I’m putting my lazy ass in time-out for total posting FAIL recently. I will sit in this corner and think about what I [haven’t] done. And while I ponder the effects of procrastination and an indifferent attitude, here is a round of “good call, bad call”, Hollywood edition.
Good call: Chris Evans as Captain America
After much speculation, Chris Evans was recently announced as Captain America for the upcoming The First Avenger: Captain America, which will lead into The Avengers movie. There were a lot of names on the list–John Krasinski, Channing Tatum, Ryan Phillipe, and useless Chace Crawford were among the front-runners at one time or another–but Evans’ was a dark horse contender. Some will recognize him from Fantastic Four, but generally, Evans’ resume is not distinguished. He’s kind of made his living as the poor man’s Ryan Reynolds. I think that’s about to change. Where Reynolds is certainly a charismatic leading man, he is a fantastic douche. Evans has a lot of the same charisma and none of the overtly douchey mannerisms of Reynolds, which bodes well as he gets ready to be in a pretty bright spotlight. Marvel is betting their whole future on the idea of an Avengers franchise/spinoff/beast and Captain America needs to be more Iron Man than Incredible Hulk for that to happen. The scrutiny and attention will be intense for Evans. Also, he has two projects this year of some note. The Losers this spring and Scott Pilgrim vs. The World. Check him out in The Losers. Likeable, yes?
Bad call: Katherine Heigl as Stephanie Plum
If you don’t know, Stephanie Plum is the central character in Janet Evanovich’s insanely drawn out mystery series, and a movie adaptation has been in the works ever since the first book, One for the Money, became a hit a million years ago. After passing through the hands of the likes of Sandra Bullock (would’ve been perfect) and Reese Witherspoon, Katherine Heigl of Grey’s Anatomy fame has landed the part. I do not approve. Heigl annoys me to no end with her consistently ungrateful attitude–I don’t care if you think Grey’s Anatomy is cheesy, it made you famous so keep that to yourself–and her penchant for ass-talking. No one ass talks like Katherine Heigl ass talks. Every time she opens her mouth something obnoxious and disingenuous comes out of it. That said, her screen presence is tolerable. I actually like her in some of these romantic comedies, like 27 Dresses. She does uptight and anal retentive well. Stephanie Plum, however, is neither uptight nor anal retentive. What she is is sassy, a little tough, sharp-witted and lucky. A lingerie buyer turned bounty hunter, Stephanie bumbles her way through hunting down criminals in New Jersey, eluding disaster and nabbing her man through a combination of persistence and sheer dumb luck. I am not sold on Heigl getting this right, and expectations are through the roof given the books have had a bajillion years to build up a fanbase. If things don’t go well, you can bet on Heigl saying something snotty about it.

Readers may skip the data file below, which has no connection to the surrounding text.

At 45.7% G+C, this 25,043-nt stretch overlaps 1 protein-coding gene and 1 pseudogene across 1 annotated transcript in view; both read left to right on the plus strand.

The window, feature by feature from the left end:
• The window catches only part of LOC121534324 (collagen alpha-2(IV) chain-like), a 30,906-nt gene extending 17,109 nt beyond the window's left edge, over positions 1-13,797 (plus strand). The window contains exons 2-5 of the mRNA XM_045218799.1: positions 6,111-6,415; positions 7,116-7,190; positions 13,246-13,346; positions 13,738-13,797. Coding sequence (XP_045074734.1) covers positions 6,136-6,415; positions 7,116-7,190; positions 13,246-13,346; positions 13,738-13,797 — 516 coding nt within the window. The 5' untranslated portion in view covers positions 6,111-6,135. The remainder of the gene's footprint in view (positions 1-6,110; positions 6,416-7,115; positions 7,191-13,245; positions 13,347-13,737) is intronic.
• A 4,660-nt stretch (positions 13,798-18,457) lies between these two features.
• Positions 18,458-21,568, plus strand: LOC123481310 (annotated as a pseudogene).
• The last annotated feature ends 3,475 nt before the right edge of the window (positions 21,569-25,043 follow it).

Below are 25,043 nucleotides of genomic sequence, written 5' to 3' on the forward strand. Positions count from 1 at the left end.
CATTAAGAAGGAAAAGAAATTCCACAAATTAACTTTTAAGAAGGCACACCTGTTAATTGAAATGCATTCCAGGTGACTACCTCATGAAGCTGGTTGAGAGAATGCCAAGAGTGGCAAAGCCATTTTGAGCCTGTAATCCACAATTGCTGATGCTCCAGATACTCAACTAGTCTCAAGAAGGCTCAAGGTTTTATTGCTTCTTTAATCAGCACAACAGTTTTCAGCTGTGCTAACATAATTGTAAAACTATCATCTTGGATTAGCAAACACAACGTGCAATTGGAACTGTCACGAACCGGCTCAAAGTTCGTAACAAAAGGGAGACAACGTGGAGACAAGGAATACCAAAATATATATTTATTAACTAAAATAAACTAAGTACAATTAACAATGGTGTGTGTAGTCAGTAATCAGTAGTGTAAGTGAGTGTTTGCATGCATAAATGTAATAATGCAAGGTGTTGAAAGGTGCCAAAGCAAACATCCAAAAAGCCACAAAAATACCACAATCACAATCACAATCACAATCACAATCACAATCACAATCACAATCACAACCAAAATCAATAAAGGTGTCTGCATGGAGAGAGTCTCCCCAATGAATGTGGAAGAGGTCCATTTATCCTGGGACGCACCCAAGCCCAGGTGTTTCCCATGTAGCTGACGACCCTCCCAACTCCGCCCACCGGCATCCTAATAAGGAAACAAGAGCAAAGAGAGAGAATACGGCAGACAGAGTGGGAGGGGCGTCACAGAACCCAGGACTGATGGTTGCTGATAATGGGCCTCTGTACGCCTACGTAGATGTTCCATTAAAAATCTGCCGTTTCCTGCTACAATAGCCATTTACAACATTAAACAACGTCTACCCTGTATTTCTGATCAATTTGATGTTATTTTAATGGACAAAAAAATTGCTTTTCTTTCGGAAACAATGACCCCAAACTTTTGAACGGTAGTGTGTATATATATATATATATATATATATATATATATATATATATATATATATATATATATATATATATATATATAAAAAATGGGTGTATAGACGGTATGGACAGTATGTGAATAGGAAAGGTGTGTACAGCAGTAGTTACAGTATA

Good call: David Fincher to direct The Girl with the Dragon Tattoo
We can have a discussion about the merit of remaking excellent foreign films into an English version—and we will—but since this particular adaptation is happening, we may as well cross our fingers and hope for the best. Based on Stieg Larsson’s book of the same name, the Swedish thriller was a huge hit in Europe last year and it’s currently playing to solid art-house audiences in North America. The original is a fantastic movie, but I doubt it spreads much further than the jewel box theaters that specialize in foreign fare. Americans just do not like to read their movies. Since the original, regardless of how good it is, isn’t in English, of course we’re getting a Hollywood remake. Sony bought the rights to the whole “Millenium Trilogy”, and green lit Dragon Tattoo to go ahead this year. While everyone was busy speculating about who would play the central character, computer hacker Lisbeth Salander, Sony conducted their director search. They’ve tapped David Fincher (Zodiac, Fight Club) to helm the project (for the record, Fincher wants to cast an unknown as Lisbeth). Selecting Fincher is a step in the right direction. Larsson’s books are dark, in turns brutal and scary, and no one does twisted thrillers better than Fincher. He can build anxiety out of nothing and create fear from the most mundane moments. I don’t think we need a Dragon Tattoo remake, but since we’re going to get one, at least David Fincher promises an interesting result.
Bad call: Remaking The Crow
The Crow is the 1994 cult classic starring Brandon Lee (son of Bruce). It was to be Lee’s breakout role. Instead it was his swan song. Lee died in a freak accident on set involving a prop gun. The movie was finished with stand-ins. While The Crow is not as recognizable as Rebel Without a Cause or The Dark Knight, like those movies it is clearly identified as a kind of memorial to a specific actor. Is it beyond touch? I think so. The Crow has had several sequels, and they’re all bad so we will pretend like they never happened, but now Stephen Norrington (The League of Extraordinary Gentlemen) is proposing a remake for 2011. It is important to note that right now Norrington is still shopping for a green light, but even the mere idea of considering a remake is awful. When I asked around about this idea, I was met with a resounding, “That’s in bad taste.” The Crow is good. Really good. And the role of Eric Draven is indelibly Brandon Lee’s. How about instead of a remake we invest in a remastered release in 2014? Twenty years on from the movie, bring it to a whole new audience in all its gritty, grainy, tragic glory. But a remake? Bad form. Really terrible form.